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Rejecting God’s Plan

By Judie Brown

A single headline this week sums up the road America has taken. It reads: “Nashville Transgender School Shooter Possibly Targeted Christians Over ‘Hateful’ Rhetoric, Senator Says.”

The senator, Missouri’s Josh Hawley, who reacted to the incident with a simple call for an investigation, was ripped to shreds by the secular media for all the wrong reasons.

To be clear, my comment is based on a strong documentable trail of evidence that has shown over the past nearly 60 years that the decriminalization of contraception in the 1960s has led to all manner of societal insults to the Lord’s creation of man and woman. We have, sadly, long since passed the point of reasonable discussion on what it means to be male and female, as God created us.

I agree completely with Fr. Dwight Longenecker, who wrote:

“The transgender phenomenon is complex and doubtless has many sources. But in the general view, gender confusion is simply the logical outcome of a societal break with the traditional understanding not only of sexual roles but also of the meaning of the sexual act itself—and therefore the meaning of masculinity and femininity.”

The exploitation of this latest tragedy as a mere news item will do nothing to help the families of the victims left in the wake of the madness. And it will not address the underlying causes of our cultural desire to placate every wayward concept of a human being with word salad that avoids the truth of what it means to be male and female. You see, there are no other genders, and there never will be.

For as the word of God makes clear in Genesis 1:27: “God created man in the image of himself, in the image of God he created him, male and female he created them.”

The simple fact is that Audrey Elizabeth Hale needed help, and without knowing her, that is all we are able to say. But on the broader question of what it took to get to such a juncture as human beings, we can say that the broken brick road was paved with every sort of sexual deviation; it began with Margaret Sanger’s idea of controlling birth with contraception then moved to the widespread acceptance of abortion, in vitro fertilization, euthanasia, infanticide of the imperfect child, and so forth.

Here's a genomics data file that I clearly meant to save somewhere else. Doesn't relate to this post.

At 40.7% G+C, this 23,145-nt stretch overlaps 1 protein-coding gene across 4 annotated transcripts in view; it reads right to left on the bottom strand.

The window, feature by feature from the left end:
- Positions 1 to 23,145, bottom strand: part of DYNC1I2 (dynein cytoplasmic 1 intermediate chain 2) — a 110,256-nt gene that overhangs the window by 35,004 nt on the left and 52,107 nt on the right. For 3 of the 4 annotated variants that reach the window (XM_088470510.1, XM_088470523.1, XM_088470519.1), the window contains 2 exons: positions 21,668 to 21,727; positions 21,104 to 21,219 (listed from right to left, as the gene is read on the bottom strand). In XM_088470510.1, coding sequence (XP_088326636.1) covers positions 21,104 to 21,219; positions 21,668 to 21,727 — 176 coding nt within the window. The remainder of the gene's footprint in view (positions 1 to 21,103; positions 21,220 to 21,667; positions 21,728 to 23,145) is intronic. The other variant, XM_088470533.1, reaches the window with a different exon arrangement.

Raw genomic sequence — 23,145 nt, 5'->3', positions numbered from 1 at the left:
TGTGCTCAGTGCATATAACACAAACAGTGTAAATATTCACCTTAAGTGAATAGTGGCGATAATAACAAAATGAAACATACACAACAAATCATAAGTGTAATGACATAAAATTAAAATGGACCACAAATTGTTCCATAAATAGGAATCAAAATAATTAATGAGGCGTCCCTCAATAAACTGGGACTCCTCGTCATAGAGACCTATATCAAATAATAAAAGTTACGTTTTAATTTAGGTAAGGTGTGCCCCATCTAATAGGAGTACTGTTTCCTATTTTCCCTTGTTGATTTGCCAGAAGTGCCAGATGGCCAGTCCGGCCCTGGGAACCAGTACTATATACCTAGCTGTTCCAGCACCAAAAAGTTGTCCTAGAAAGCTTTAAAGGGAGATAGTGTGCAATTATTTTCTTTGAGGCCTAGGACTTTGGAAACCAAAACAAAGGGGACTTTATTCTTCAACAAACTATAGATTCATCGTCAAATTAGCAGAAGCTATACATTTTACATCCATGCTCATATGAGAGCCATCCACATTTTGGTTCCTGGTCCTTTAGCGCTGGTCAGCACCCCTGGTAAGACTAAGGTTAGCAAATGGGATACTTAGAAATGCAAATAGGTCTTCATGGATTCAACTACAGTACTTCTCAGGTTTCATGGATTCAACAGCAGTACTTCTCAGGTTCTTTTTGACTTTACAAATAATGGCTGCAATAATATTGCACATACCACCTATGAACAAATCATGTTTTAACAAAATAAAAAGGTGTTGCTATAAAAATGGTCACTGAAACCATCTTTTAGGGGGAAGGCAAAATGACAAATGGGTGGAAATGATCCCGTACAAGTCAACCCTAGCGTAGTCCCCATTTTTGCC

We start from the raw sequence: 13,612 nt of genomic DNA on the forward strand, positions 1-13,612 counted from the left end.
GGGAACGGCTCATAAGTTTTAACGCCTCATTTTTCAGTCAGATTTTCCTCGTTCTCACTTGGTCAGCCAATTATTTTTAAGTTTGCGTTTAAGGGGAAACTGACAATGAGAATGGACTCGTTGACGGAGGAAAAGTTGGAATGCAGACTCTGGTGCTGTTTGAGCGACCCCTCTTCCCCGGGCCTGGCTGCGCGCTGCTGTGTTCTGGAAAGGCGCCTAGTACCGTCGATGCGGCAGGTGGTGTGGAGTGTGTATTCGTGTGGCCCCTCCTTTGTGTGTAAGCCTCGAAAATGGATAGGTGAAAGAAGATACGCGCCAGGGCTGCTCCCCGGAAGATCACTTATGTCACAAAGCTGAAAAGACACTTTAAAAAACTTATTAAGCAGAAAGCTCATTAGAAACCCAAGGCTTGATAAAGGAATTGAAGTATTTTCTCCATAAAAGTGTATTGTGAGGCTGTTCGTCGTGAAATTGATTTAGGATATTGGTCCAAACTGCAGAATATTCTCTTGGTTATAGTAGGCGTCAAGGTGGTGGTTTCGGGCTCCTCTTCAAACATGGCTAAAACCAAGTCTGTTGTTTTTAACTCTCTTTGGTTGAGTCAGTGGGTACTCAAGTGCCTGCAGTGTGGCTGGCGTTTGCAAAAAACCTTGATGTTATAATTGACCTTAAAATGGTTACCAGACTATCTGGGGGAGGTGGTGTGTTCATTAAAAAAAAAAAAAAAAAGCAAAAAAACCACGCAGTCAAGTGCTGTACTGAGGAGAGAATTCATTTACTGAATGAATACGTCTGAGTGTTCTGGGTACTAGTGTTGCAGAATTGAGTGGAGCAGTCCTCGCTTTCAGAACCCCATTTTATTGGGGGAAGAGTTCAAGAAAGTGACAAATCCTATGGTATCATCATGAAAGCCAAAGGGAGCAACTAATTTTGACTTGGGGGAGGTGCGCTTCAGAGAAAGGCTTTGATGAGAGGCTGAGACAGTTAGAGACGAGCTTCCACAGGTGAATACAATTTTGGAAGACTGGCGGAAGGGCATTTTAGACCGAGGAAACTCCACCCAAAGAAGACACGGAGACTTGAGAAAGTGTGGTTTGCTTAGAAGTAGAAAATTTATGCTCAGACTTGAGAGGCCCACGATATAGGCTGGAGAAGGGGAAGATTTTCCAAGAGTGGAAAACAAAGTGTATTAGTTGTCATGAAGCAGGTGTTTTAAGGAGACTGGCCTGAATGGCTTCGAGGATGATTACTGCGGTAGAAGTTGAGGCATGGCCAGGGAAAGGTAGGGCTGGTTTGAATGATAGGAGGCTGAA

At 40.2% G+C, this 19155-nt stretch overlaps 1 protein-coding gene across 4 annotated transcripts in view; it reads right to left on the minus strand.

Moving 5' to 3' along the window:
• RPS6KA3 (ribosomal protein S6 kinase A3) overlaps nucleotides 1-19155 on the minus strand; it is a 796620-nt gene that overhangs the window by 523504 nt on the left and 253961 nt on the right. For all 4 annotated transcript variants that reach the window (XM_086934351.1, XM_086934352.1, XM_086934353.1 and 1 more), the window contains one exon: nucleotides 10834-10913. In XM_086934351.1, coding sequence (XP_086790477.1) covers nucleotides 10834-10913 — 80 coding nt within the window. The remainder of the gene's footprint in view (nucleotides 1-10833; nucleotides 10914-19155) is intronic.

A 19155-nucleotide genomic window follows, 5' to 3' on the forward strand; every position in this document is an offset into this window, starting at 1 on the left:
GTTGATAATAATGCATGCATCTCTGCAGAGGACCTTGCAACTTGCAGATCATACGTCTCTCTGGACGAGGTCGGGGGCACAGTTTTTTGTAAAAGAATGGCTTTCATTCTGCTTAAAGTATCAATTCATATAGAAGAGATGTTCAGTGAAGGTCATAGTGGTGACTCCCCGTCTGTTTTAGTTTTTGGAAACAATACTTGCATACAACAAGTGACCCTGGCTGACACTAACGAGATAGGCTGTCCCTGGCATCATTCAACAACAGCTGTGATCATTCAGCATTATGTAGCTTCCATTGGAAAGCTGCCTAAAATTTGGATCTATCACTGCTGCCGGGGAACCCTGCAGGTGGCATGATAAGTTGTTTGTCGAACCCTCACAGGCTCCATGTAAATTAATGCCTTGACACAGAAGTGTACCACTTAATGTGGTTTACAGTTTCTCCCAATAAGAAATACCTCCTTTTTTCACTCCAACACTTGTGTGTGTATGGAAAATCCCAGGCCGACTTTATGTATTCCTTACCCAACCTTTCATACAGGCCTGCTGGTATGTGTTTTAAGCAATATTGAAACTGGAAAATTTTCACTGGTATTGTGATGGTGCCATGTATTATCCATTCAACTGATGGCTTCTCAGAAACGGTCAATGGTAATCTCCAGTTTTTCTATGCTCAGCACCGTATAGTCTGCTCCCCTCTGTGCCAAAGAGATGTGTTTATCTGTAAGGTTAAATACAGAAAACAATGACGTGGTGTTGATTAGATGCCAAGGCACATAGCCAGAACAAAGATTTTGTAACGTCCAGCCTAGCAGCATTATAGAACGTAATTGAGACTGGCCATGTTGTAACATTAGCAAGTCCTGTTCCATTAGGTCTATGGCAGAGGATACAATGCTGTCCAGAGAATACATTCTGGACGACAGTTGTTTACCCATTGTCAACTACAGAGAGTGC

Is it any wonder that today we talk about gender as if it were a treatable malady rather than a fact of nature? Such attitudes do not surprise me in this age of godless moral upheaval. This is why I am grateful to the wisdom of Fr. Longenecker, who wrote:

All revolutions are violent, and the sexual revolution has been no exception. The invention and introduction of artificial contraception brought about a revolution never before seen in the history of humanity. Along with the other dire predictions of Paul VI, gender confusion is a result of this rupture, and the role of Christians in the midst of a revolution has always been to suffer as martyrs but also to shelter the victims—and eventually to emerge into the aftermath, rebuild, and find new life and new love in the ruins.

The basic truth about the human person and his or her identity as a child of God has never changed, regardless of how mankind has striven to eradicate it. While society may devise new ways to play God, the reality that confronts us in the person of Audrey Hale, abortionist Caitlin Bernard, or the infamous Margaret Sanger, among others, is that departure from the creative power of God will always end in chaos.

Today, as we pray for all those involved in the Nashville massacre, we once again remember the profound words of St. John Paul II in the encyclical letter Redeemer of Man:

The love of God “is greater than sin, than weakness, than the ‘futility of creation,’ it is stronger than death; it is a love always ready to raise up and forgive, always ready to go to meet the prodigal son, always looking for ‘the revealing of the sons of God,’ who are called to the glory that is to be revealed.” This revelation of love is also described as mercy; and in man’s history this revelation of love and mercy has taken a form and a name: that of Jesus Christ.

Oh my Jesus, forgive us our sins, save us from the fires of hell, lead all souls to heaven, especially those most in need of Your mercy. Amen.